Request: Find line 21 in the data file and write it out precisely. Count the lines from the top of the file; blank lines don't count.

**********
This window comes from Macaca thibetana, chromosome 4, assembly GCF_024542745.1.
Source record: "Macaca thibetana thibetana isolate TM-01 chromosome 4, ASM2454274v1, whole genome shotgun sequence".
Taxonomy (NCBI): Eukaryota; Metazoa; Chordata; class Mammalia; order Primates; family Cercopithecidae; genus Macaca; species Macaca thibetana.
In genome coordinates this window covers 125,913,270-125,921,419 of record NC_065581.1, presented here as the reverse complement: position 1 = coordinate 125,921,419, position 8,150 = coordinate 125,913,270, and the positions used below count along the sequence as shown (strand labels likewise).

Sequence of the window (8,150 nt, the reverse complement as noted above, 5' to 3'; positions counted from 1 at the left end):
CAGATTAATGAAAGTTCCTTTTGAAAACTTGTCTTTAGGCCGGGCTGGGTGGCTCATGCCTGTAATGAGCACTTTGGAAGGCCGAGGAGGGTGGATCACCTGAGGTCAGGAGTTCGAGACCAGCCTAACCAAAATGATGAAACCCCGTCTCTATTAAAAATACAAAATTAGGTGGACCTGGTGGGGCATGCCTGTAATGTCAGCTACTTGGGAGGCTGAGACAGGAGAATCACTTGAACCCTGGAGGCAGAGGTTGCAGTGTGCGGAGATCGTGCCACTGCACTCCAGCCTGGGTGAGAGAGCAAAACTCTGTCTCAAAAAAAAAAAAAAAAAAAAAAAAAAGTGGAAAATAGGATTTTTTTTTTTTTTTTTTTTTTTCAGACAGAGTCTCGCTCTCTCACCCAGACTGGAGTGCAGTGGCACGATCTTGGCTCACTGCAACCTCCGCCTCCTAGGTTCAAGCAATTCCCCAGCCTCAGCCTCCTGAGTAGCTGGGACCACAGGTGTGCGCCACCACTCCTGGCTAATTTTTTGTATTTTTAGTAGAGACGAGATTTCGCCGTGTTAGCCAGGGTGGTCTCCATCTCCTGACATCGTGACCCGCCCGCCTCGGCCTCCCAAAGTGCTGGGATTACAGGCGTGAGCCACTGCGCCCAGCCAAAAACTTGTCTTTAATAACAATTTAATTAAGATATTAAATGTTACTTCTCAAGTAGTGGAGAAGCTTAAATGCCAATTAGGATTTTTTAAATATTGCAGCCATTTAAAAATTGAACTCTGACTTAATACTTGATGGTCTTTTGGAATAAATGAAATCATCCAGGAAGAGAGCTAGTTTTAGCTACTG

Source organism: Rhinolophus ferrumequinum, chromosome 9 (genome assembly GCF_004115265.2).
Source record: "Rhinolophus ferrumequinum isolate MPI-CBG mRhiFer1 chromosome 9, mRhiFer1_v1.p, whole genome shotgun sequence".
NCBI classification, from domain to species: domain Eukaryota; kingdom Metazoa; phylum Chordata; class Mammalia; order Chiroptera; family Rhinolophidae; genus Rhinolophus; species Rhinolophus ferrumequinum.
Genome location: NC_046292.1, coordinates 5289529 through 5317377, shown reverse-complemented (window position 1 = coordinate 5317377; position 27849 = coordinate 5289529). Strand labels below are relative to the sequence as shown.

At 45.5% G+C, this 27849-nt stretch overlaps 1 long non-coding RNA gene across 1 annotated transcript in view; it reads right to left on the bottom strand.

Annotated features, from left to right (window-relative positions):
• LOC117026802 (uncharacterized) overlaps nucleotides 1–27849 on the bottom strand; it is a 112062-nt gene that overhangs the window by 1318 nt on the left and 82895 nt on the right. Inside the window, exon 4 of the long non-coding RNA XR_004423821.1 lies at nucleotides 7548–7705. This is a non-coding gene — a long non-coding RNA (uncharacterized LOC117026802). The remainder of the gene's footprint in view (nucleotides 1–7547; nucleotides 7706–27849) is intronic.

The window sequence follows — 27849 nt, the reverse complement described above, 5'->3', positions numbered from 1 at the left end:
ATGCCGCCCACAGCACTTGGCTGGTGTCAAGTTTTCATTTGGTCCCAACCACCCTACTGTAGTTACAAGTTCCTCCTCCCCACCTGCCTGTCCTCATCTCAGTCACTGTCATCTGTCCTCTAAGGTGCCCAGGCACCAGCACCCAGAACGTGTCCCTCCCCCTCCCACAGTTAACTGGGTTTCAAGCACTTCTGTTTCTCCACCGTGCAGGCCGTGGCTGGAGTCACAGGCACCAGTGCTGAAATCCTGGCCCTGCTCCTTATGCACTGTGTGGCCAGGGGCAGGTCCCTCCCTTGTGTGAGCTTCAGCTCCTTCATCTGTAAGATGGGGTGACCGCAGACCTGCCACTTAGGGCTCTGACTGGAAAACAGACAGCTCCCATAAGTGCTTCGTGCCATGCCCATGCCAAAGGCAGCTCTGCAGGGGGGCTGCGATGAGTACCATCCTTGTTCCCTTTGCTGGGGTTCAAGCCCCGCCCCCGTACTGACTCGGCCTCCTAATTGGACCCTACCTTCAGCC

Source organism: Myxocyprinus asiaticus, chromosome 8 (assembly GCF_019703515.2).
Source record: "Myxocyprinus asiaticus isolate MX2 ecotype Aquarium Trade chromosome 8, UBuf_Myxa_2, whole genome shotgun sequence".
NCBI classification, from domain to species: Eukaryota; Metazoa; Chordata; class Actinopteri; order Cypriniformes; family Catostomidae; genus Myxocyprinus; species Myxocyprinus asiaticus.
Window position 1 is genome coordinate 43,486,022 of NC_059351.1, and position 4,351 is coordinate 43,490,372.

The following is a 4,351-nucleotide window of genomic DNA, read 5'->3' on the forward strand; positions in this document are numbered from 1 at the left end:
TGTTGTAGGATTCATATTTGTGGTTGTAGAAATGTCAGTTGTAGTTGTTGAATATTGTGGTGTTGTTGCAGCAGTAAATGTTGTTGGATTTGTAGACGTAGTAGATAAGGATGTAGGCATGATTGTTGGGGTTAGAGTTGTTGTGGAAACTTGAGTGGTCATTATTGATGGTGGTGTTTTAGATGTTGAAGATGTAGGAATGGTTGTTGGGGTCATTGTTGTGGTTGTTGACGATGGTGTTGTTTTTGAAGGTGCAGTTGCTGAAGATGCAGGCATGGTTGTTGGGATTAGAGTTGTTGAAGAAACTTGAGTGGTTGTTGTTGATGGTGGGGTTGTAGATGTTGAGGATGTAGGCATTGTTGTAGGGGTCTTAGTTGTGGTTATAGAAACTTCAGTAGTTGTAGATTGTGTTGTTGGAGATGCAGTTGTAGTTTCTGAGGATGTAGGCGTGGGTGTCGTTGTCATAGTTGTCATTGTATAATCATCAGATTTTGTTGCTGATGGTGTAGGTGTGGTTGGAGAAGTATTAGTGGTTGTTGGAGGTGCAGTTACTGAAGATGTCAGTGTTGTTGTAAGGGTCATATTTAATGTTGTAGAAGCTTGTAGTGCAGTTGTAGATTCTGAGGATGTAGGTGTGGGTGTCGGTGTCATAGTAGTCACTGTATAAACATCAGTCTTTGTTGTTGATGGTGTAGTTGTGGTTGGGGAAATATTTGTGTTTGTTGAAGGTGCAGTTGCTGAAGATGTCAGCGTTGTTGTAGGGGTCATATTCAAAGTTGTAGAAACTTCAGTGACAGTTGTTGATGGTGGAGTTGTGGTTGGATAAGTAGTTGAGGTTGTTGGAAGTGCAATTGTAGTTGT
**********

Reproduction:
TGTTGTAGGATTCATATTTGTGGTTGTAGAAATGTCAGTTGTAGTTGTTGAATATTGTGGTGTTGTTGCAGCAGTAAATGTTGTTGGATTTGTAGACGTAGTAGATAAGGATGTAGGCATGATTGTTGGGGTTAGAGTTGTTGTGGAAACTTGAGTGGTCATTATTGATGGTGGTGTTTTAGATGTTGAAGATGTAGGAATGGTTGTTGGGGTCATTGTTGTGGTTGTTGACGATGGTGTTGTTTTTGAAGGTGCAGTTGCTGAAGATGCAGGCATGGTTGTTGGGATTAGAGTTGTTGAAGAAACTTGAGTGGTTGTTGTTGATGGTGGGGTTGTAGATGTTGAGGATGTAGGCATTGTTGTAGGGGTCTTAGTTGTGGTTATAGAAACTTCAGTAGTTGTAGATTGTGTTGTTGGAGATGCAGTTGTAGTTTCTGAGGATGTAGGCGTGGGTGTCGTTGTCATAGTTGTCATTGTATAATCATCAGATTTTGTTGCTGATGGTGTAGGTGTGGTTGGAGAAGTATTAGTGGTTGTTGGAGGTGCAGTTACTGAAGATGTCAGTGTTGTTGTAAGGGTCATATTTAATGTTGTAGAAGCTTGTAGTGCAGTTGTAGATTCTGAGGATGTAGGTGTGGGTGTCGGTGTCATAGTAGTCACTGTATAAACATCAGTCTTTGTTGTTGATGGTGTAGTTGTGGTTGGGGAAATATTTGTGTTTGTTGAAGGTGCAGTTGCTGAAGATGTCAGCGTTGTTGTAGGGGTCATATTCAAAGTTGTAGAAACTTCAGTGACAGTTGTTGATGGTGGAGTTGTGGTTGGATAAGTAGTTGAGGTTGTTGGAAGTGCAATTGTAGTTGT